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The Ulverston Canal is a canal in the town of Ulverston, Cumbria, England. It is claimed to be the deepest, widest and straightest canal in the UK. It is entirely straight and on a single level. It is an isolated canal and does not connect to the main canal network.
Despite its location being more than 1 mile (1.6 km) from the shore of Morecambe Bay, the town of Ulverston (often spelt "Ulverstone" at the time) was declared to be a port in 1774. Ships of up to 150 tonnes could reach the shore at high water, and 70 vessels were registered there. Trade in slate and ore was growing, so with canal mania gripping the country, a local solicitor called William Burnthwaite organised a meeting in July 1791 to consider ideas for a canal to improve access to the town. He estimated the cost at £2,000, which had been raised by May 1792, but by this time, the engineer had produced proper plans for a ship canal, estimated to cost £3,084, including the construction of a sea lock. By October 1792, around £3,800 had been raised, and the proposers decided to proceed.
An Act of Parliament for the canal received Royal Assent on May 8, 1793. The Act was entitled An Act for making and maintaining a Cut or Canal from a Place called Hammerside Hill, in the parish of Ulverstone, in the county palatine of Lancaster, to a Place called Weint End, near the town of Ulverstone aforesaid. The act empowered "The Company of Proprietors of the Ulverstone Canal Navigation" to raise amongst themselves, for the purposes of the Act, the sum of £4,000 in shares of £50 each, with an additional £3,000 if required.
The contract for the construction of the main canal was given to Pinkerton and Murray, while construction of the entrance lock was awarded to John Lancaster and James Duckworth. Work began on 23 August 1793, when the chairman cut the first sod, and was expected to be completed by September 1794. However, Pinkerton and Murray were also working on the northern end of the Lancaster Canal, and it seems they over-stretched themselves, for they abandoned the contract in August 1795, when they could no longer pay the wages. H. Baird took on the task of completion, and the work was finished in October 1796.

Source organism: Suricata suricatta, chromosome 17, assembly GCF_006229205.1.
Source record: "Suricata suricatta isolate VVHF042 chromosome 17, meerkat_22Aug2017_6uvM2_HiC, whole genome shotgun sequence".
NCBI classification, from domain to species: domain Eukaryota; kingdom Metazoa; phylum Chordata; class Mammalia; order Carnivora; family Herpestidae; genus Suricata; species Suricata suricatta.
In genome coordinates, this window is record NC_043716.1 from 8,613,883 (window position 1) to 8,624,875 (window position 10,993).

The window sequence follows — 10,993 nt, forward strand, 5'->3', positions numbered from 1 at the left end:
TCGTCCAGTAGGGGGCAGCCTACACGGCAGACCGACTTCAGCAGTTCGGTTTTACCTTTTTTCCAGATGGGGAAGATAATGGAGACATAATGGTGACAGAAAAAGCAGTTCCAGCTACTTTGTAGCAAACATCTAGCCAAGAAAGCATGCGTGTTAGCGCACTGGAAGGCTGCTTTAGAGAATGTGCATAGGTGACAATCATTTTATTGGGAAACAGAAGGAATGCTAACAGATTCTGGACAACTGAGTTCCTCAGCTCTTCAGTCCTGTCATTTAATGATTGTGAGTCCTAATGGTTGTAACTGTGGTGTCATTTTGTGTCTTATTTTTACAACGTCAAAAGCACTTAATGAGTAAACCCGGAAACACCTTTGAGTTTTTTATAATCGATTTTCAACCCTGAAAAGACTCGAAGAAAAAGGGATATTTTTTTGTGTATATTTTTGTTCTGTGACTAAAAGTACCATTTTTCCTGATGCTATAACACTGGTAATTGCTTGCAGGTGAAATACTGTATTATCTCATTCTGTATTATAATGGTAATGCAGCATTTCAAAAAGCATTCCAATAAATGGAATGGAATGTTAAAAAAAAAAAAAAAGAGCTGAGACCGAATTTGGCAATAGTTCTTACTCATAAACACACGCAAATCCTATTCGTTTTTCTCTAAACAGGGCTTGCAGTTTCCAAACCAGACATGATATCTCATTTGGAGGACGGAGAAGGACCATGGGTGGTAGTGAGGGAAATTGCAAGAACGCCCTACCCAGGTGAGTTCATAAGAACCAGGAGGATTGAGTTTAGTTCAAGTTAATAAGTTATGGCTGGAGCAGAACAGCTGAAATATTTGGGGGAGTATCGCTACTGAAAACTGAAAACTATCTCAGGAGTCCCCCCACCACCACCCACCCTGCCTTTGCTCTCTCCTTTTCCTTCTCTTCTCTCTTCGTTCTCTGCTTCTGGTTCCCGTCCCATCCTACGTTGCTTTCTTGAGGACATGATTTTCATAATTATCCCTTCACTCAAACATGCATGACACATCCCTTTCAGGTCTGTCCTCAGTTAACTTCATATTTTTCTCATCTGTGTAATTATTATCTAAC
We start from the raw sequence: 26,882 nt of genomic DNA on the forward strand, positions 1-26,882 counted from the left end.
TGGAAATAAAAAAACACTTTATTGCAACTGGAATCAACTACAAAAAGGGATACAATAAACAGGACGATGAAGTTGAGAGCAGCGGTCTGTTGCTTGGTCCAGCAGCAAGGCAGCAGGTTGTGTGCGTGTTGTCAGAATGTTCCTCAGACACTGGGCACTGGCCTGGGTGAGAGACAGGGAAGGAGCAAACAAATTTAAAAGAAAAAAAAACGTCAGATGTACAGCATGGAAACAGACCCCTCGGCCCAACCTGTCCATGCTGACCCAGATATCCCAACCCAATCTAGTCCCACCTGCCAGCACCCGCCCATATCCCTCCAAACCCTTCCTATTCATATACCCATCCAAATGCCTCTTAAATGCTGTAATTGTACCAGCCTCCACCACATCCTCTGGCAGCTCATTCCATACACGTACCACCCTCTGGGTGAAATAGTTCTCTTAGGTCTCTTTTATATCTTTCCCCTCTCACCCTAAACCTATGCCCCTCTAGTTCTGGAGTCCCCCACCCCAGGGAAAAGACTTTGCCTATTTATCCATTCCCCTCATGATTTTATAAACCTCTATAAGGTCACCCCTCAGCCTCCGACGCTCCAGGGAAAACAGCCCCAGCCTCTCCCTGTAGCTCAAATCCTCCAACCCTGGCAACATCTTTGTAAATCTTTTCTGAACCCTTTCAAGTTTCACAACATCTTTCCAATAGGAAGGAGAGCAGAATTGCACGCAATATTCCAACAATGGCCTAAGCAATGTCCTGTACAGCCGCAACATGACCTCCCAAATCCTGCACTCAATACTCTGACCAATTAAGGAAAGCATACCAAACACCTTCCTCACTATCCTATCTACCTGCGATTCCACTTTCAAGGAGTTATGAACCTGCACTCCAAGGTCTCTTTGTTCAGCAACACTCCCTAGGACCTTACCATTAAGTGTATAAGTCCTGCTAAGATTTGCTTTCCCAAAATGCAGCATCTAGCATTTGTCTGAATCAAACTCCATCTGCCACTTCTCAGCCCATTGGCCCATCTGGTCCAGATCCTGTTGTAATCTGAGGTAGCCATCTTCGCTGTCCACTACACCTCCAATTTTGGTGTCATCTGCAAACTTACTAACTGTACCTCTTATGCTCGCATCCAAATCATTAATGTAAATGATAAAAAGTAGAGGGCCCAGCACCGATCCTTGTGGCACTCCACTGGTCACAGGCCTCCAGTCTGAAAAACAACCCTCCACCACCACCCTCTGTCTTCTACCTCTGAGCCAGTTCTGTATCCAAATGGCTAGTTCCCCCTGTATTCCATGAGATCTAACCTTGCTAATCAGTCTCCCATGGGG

The canal was opened in 1796, and provided the town of Ulverston with a port. The channel was 15 feet (4.6 m) deep and 66 feet (20 m) wide, but ship sizes were restricted by the lock, which could accommodate vessels of 100 by 27 feet (30 by 8.2 m), drawing between 12.5 feet (3.8 m) and 7.5 feet (2.3 m), depending on the state of the tide.
Delays in construction meant that the final cost was over £9,200, and the opening coincided with a slump in the ore trade.
It was not until June 1797 that William Burnthwaite was appointed as clerk, and a project to build a warehouse and toll office began, funded by a further call on the shareholders. In the days before the construction of the Furness Railway, Furness was cut off by the mountainous Lake District on its only landward side; the region was accessed only by crossing the sands of Morecambe Bay, which was often dangerous. A passenger ferry to Liverpool thus commenced from Ulverston canal in 1835, which was later complemented by a service from Barrow-in-Furness to Fleetwood.
A junction was formed with the Lancaster Canal. Coal, culm and cinders from the Lancaster Canal to the Ulverston Canal were not liable to sea duty. The canal serviced the movement of goods to locations as far as Glasgow and Cardiff.
Other industries developed as this new infrastructure came under increased usage. Timber-related industries such as charcoal burning and hoop-making were common; ship building, gas and chemical works, rail engineering works, and paper manufacturing activities also provided employment.
The opening of the Furness Railway in 1846 seriously damaged the profitability of the canal, which was eventually bought by the railway company.
The rise of Barrow-in-Furness as a deep-water port also saw a decline in trade.
After 1878, no ships were built in Ulverston. It was used commercially until the First World War and was officially abandoned at the end of the Second World War.
It has since been maintained by Ulverston town council, who run a walkway on its eastern side. Its western side is still industrialized, being the location of a large GlaxoSmithKline factory (built on the site of the former iron works and paper mills).
Glaxo bought the canal in 1974, and uses it as an emergency water reserve.
There is also a sheep and cattle auction, and other buildings, some of which have been renovated and some of which are dilapidated. At the end of the canal is a pub, and part of the Cumbria Coastal Way.
The canal began at Hammerside Hill at Morecambe Bay and terminated at a basin and wharfs at Ulverston. At its head there is a 112-foot (34 m) long sea lock, the only lock on the canal. A public swing bridge was built over the canal at Hammerside.